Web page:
A common demand among the Arab Spring countries in 2011 was the call for justice and freedom; Yemen was no exception. In fact, the judicial system in Yemen is among the most corrupt and inefficient systems in the region. Although Yemen’s Constitution theoretically guarantees an independent judiciary, in practice the executive branch exerts considerable influence over judicial authorities. The country’s infrastructure, including its judicial institutions, has been severely damaged by the armed conflict that began in 2014, and the opposing parties to the conflict have divided the judiciary and its institutions, creating parallel systems that do not recognize each other’s legitimacy.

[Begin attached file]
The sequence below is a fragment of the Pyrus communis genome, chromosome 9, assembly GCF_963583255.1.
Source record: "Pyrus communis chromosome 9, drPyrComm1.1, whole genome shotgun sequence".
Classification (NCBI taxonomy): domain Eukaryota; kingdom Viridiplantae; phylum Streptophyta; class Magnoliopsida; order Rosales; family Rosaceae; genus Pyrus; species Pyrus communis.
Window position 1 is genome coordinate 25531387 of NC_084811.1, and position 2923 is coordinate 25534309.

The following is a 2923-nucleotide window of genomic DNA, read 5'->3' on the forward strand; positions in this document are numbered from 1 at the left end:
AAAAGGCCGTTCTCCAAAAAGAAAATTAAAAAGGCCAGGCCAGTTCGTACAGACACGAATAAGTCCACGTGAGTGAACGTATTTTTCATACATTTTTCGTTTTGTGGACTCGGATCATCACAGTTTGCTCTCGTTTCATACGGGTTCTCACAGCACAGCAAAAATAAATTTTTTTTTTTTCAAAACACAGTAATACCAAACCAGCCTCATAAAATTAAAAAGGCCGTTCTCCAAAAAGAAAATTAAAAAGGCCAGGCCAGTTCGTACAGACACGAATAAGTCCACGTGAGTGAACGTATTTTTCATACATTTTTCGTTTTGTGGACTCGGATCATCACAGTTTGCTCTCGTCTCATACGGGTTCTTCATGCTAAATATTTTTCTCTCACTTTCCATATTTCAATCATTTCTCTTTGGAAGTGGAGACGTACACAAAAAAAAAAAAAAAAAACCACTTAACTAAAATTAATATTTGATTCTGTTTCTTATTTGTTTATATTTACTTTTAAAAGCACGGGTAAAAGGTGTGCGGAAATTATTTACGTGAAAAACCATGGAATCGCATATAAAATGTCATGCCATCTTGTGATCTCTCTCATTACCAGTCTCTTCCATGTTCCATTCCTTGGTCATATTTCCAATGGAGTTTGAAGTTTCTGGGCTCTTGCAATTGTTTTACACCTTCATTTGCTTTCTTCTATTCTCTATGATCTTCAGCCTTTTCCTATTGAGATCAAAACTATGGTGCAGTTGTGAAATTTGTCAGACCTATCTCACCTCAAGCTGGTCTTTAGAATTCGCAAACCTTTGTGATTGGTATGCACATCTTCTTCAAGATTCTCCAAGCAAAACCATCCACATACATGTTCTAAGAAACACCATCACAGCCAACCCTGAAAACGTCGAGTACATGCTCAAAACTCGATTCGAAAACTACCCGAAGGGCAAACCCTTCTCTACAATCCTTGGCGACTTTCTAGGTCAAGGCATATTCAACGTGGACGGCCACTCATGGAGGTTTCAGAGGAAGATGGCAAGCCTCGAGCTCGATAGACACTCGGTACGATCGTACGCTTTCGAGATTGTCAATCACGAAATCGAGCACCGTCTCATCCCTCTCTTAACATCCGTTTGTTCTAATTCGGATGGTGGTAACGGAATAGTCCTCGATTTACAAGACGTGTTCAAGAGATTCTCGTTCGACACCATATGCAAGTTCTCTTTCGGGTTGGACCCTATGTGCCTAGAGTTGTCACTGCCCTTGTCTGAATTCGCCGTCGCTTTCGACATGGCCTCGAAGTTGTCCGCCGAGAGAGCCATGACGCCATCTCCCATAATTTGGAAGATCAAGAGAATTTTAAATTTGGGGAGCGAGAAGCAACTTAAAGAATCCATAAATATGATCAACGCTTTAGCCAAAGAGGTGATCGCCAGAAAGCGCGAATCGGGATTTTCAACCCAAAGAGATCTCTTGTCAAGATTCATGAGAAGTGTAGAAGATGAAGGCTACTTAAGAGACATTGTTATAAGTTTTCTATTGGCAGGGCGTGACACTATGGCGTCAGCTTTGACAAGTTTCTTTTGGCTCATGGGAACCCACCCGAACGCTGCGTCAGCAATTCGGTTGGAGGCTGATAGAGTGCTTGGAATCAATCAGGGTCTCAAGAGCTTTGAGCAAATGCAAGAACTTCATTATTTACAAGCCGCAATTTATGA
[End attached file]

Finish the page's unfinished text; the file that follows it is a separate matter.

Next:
Rebuilding and implementing the Yemeni judicial system after protracted conflict will require carefully dealing with the new reality and enforcing the rule of law to maintain sustainable peace. This paper provides an overview of the judiciary prior to the conflict, discusses the most relevant provisions of the Draft Constitution, and explains how the ongoing conflict is further deteriorating Yemen’s judicial system. The paper concludes by highlighting the key challenges that can be expected in the post-conflict period, and recommendations for re-establishing the basis for a strong judicial system.
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